Democrats are more likely to collect raise revenue collections (read: raise taxes) right from the start. FDR raised collections in the teeth of the Great Depression, and later with the start of WW2. Carter and Clinton both raised collections in their first two years. JFK’s first two years were marked by a tiny decrease in collections. On the other hand, Truman cut taxes as a percentage of GDP by about half a percent in his first year. Obama (as wouldn’t surprise anyone in a world in which Fox News didn’t exist) actually cut Federal tax collections as a share of GDP by more than most Republican Presidents did in a comparable point in their administrations. (Before you blurt out a sentence that ends with “because of the Great Recession” go back and take a second look at FDR.)

Blinder and Watson could follow up the previous table with this:





Figure 2.

This table shows that the correlation between the change in Federal gov’t collections in an administration’s first two years in office with the real GDP growth during that administration beginning in the second year. (Thus, for Ronald Reagan, we look at the change in collections from 1980 to 1982, and compare that to the growth in real GDP from 1982 to 1988). The correlation is quite high. It is particularly high when we only consider administrations which served eight year terms, which is to say, those that have had the longest amount of time to implement their policies. Yes, correlations don’t imply causality, but when they’re up in the 90s there better be a damn good reason for giving the benefit of the doubt to oil shocks.

Now, when Blinder and Watson write this paper, you’ll hear plenty of this: “It doesn’t make sense that raising taxes can lead to faster economic growth.” That will come mostly from academics, libertarians, and people who have never had to run a business. Nonacademic, non-libertarian business owners can tell you straight off the bat why a stricter IRS leads to faster economic growth: taxes are paid on profits, and the higher the tax burden, the more incentive a business owner has to simply reinvest what would otherwise be profits to avoid paying those high taxes. Reinvesting in the business today = faster economic growth over the next few years. It also means that Blinder and Watson will disavow this statement from the paper they just wrote: “Utilization-adjusted TFP shocks are a bit of a black box. As with oil shocks, we consider them as mainly reflecting luck.”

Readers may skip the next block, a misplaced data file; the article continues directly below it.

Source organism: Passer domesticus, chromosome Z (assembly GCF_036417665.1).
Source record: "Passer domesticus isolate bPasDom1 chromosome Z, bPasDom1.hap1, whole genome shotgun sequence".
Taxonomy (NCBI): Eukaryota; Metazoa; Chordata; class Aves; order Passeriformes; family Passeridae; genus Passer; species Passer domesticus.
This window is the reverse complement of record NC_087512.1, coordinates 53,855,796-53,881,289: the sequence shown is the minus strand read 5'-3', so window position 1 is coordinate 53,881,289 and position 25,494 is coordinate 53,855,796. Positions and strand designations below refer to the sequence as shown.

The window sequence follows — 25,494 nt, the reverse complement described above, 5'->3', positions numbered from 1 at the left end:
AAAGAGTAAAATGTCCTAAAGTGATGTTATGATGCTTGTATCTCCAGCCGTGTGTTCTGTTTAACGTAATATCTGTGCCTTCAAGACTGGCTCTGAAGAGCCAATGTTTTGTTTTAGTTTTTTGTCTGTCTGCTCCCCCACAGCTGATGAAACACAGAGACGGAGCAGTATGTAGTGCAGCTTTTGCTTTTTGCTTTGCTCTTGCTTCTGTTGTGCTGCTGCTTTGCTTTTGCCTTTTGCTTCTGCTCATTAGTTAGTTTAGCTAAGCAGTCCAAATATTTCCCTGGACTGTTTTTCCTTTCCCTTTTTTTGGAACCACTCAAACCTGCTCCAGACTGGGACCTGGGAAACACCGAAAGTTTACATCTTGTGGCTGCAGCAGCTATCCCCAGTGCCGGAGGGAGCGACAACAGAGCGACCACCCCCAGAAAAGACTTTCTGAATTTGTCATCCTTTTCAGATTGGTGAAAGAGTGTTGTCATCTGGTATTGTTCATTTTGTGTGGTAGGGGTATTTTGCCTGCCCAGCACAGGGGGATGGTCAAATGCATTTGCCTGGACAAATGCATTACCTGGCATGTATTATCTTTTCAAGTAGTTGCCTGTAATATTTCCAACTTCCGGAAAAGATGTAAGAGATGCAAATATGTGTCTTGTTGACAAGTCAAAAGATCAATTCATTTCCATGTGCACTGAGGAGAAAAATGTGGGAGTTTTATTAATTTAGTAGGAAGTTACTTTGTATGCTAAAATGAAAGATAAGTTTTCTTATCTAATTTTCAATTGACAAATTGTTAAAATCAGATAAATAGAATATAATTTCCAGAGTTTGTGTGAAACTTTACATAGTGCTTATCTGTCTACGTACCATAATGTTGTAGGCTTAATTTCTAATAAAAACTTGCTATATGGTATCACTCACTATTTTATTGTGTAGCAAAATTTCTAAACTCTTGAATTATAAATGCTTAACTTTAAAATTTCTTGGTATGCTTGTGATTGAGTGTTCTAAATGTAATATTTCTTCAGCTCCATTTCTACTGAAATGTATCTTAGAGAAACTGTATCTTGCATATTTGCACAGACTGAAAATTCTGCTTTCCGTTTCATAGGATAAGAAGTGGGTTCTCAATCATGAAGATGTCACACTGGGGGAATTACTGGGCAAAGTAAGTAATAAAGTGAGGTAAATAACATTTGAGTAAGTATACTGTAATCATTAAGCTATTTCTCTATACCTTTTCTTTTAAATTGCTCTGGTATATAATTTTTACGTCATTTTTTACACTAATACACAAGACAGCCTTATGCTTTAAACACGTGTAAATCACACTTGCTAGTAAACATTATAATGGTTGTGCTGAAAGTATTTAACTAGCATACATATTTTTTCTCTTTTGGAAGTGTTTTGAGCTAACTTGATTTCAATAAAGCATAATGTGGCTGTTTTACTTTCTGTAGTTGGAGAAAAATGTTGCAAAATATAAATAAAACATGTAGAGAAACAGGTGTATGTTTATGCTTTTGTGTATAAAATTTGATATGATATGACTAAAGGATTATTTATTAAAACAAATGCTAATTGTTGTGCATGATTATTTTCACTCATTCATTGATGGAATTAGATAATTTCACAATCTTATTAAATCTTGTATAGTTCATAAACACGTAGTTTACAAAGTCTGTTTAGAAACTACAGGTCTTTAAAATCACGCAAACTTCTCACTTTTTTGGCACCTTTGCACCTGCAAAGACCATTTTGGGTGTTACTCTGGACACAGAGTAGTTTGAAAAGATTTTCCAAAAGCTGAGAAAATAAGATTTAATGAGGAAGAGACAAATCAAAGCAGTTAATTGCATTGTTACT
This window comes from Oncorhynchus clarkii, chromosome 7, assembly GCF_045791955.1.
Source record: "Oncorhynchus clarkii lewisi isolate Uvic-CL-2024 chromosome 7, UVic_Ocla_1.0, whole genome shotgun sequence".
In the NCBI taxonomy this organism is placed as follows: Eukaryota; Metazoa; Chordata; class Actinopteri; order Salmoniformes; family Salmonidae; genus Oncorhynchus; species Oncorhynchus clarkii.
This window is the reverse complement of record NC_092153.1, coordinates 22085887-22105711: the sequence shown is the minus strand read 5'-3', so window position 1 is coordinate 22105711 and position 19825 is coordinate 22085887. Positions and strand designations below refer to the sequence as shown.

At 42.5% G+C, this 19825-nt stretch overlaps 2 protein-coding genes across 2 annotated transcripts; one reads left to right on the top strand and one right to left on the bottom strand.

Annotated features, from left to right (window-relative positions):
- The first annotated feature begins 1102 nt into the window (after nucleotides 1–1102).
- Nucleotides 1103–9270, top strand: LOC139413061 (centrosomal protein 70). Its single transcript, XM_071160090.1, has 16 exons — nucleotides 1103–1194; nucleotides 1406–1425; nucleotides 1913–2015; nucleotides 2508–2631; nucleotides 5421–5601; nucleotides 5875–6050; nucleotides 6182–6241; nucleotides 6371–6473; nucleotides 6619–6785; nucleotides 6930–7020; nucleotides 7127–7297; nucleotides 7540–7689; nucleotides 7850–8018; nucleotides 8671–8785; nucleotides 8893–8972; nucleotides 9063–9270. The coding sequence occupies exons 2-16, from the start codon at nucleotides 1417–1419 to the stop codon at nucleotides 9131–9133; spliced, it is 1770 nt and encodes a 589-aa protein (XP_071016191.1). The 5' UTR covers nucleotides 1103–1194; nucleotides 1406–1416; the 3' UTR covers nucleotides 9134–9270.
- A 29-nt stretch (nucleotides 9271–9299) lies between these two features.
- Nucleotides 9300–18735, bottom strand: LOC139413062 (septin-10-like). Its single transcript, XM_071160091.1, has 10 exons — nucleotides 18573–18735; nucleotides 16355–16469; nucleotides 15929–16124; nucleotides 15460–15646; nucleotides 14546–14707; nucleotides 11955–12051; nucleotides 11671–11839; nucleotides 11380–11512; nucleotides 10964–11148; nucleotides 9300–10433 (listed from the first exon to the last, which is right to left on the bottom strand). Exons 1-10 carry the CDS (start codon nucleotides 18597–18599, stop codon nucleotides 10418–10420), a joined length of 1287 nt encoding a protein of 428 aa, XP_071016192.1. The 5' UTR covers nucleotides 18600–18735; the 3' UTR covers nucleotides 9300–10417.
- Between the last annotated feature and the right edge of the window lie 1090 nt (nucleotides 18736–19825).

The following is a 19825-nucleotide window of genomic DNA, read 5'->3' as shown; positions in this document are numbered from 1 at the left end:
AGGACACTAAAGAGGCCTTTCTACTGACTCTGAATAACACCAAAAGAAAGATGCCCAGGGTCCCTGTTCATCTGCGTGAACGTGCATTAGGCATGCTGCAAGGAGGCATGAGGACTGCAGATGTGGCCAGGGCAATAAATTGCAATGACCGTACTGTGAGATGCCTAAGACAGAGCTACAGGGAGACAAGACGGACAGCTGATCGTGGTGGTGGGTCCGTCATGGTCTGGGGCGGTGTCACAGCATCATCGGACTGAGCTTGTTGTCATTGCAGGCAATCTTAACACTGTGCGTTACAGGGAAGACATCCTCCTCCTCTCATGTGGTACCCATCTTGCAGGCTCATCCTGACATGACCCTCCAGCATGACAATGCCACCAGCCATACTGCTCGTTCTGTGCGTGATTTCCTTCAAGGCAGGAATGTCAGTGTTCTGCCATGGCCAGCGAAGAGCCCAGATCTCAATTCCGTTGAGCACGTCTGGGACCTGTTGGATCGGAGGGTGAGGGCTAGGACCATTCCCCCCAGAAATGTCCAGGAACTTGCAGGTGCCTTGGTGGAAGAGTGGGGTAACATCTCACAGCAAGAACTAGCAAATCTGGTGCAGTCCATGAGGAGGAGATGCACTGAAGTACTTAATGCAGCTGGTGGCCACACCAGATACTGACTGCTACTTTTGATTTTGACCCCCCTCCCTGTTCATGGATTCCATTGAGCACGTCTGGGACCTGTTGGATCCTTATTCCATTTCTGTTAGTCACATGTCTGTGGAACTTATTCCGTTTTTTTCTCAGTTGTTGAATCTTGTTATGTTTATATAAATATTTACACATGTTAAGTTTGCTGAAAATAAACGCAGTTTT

One interesting thing about previewing Blinder and Watson’s paper two years before it comes out is that it gives us a bit of insight into Obama’s performance for the rest of his term. One of the tables that won’t make it into the paper Blinder and Watson will write, but which one could derive from the data they will provide in their appendix, will look like this:






Figure 3.

If you’re wondering, in the first data column, Obama would fall below Nixon/Ford and above Ike.

Tune in again in November 2015 when I review the Blinder and Watson paper after it comes out and preview their November 2017 paper. But in the meanwhile, if you want the data they’re going to use, drop me a line at “mike” period “kimel” at gmail and I’ll send you my spreadsheet.